Clinical Bacterial Isolates From Hospital Environment as Agents of Surgical Wound Nosocomial Infections

Razaq F. Atata, Yakubu K. E. Ibrahim, Philip F. Olurinola, Abdulganiyu Giwa, Aliu A. Akanbi II and Ali A. Sani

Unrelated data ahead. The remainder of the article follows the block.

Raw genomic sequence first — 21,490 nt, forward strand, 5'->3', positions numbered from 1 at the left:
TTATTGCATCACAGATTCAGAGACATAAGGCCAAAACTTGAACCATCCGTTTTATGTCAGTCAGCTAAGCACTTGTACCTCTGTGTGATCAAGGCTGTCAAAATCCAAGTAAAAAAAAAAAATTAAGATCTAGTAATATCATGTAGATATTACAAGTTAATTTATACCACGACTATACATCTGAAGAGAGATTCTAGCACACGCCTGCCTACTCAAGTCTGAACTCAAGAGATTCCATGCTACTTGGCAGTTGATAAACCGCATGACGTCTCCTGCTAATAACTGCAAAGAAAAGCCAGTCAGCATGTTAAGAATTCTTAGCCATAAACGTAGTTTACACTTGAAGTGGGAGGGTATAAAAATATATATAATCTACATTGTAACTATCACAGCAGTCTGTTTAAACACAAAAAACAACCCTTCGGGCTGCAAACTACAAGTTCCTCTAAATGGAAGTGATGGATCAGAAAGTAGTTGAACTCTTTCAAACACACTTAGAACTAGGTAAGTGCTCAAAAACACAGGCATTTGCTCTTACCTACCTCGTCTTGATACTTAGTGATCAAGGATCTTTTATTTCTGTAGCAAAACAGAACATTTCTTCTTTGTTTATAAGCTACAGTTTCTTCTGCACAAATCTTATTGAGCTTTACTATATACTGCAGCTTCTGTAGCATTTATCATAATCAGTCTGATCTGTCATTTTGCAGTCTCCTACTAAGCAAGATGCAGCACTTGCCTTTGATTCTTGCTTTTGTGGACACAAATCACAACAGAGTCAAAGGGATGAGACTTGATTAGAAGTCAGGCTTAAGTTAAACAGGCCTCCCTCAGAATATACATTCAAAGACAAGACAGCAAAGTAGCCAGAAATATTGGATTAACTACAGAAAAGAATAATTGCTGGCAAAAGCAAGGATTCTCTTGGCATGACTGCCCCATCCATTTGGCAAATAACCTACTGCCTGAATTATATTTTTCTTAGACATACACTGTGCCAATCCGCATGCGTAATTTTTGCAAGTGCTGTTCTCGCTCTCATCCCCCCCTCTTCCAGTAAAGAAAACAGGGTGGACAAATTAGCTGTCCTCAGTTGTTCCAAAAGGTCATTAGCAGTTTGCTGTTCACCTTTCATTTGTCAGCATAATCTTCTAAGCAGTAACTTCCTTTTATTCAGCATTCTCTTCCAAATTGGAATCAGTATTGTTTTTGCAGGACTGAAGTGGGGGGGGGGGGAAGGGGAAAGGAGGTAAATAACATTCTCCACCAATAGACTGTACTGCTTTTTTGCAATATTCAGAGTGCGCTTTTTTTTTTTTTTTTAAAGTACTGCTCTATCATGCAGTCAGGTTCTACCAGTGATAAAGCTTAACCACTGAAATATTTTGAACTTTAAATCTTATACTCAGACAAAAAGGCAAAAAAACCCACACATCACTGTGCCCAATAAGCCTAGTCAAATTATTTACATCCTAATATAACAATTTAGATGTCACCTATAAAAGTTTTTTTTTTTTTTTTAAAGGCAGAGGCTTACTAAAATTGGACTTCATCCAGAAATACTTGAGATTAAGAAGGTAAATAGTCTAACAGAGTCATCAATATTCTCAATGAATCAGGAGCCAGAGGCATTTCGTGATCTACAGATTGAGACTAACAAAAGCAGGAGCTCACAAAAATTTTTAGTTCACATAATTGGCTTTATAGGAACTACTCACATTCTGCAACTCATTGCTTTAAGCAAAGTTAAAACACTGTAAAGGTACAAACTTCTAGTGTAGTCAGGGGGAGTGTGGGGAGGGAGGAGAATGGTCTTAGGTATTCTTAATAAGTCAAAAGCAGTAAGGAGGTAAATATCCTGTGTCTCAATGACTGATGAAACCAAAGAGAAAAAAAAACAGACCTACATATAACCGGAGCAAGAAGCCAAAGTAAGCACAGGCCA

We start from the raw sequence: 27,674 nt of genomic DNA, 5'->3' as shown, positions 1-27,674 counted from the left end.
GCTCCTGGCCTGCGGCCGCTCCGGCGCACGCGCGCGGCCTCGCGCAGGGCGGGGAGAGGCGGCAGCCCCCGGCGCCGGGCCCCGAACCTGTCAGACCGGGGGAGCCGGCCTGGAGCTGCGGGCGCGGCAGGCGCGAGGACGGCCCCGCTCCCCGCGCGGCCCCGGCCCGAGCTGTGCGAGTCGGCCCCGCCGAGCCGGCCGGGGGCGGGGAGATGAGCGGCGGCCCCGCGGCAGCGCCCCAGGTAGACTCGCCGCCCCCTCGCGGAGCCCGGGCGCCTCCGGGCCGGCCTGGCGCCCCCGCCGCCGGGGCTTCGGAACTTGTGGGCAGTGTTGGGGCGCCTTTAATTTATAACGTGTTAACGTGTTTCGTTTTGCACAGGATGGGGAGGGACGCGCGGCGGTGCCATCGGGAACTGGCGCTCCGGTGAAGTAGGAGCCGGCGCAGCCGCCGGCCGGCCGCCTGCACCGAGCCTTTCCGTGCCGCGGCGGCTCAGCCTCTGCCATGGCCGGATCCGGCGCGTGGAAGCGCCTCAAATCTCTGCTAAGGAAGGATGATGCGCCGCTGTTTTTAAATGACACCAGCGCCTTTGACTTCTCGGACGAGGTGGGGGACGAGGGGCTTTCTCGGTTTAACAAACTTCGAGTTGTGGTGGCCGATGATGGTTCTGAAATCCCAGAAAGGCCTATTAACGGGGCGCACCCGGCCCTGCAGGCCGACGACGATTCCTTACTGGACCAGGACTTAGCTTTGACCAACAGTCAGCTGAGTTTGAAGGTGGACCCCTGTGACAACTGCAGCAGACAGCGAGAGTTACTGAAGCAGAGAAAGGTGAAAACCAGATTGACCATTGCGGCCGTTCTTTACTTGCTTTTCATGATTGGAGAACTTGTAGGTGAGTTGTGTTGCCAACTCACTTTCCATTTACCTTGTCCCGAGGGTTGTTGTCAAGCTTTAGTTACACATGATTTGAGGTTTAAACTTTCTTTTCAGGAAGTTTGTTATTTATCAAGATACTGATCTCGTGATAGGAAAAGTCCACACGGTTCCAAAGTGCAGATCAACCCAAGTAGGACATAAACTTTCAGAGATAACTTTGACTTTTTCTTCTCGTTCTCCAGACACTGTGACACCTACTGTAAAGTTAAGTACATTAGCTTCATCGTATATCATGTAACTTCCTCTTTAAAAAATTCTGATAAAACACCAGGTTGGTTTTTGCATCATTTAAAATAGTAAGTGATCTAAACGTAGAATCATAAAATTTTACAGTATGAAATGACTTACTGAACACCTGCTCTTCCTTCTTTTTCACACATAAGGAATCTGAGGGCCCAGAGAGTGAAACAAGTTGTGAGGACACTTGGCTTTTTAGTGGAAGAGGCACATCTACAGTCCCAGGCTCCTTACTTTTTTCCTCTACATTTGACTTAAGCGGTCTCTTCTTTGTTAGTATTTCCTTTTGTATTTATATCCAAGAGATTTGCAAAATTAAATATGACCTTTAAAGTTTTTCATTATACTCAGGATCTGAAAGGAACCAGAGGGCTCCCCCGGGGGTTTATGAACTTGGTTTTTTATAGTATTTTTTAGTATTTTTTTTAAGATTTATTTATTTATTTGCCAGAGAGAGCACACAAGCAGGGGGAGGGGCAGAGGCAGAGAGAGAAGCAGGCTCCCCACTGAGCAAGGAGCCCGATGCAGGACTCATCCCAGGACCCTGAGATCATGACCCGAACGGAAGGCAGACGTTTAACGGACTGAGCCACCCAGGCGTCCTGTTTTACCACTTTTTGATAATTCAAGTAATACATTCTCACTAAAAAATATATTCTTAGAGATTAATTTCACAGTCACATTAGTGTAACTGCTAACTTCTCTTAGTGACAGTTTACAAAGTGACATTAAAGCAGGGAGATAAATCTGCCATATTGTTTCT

The relationship between bacteria isolated from the hospital environment and those from wounds of operated patients was investigated to determine the causal agents of surgical site nosocomial infections. The study was carried out on bacterial species isolated from the theatre, surgical ward and patients’ surgical wounds in a tertiary health institution in Nigeria. Bacteria were isolated from the air, floor and patients’ surgical wounds in the theatre and surgical ward by using MacConkey agar, Chocolate agar Nutrient agar and Peptone water broth as isolating media. Plasmid sizes and bands of selected twenty (20) of the isolates were determined by electrophoresis analysis to determine their relatedness. The bacterial species isolated were: Staphylococcus aureus, Staphylococcus epidermidis, Streptococcus pyogenes, Bacillus subtilis, Bacillus cereus, Bacillus megaterium, Proteus mirabilis, Proteus vulgaris, Citrobacter freundii, Pseudomonas aeruginosa, Klebsiella pneumoniae, Escherichia coli and Serratia marscenses. The result of electrophoresis showed that some of the isolates from the hospital environment and surgical sites have the same number of bands and molecular weight. It was concluded that isolates from the hospital environment with the same numbers of bands and molecular sizes with those isolated from patients wounds in the same hospital environment are of the same strain, and must have come from the same source, and therefore are likely to be responsible for the surgical wound infections observed in the patients studied.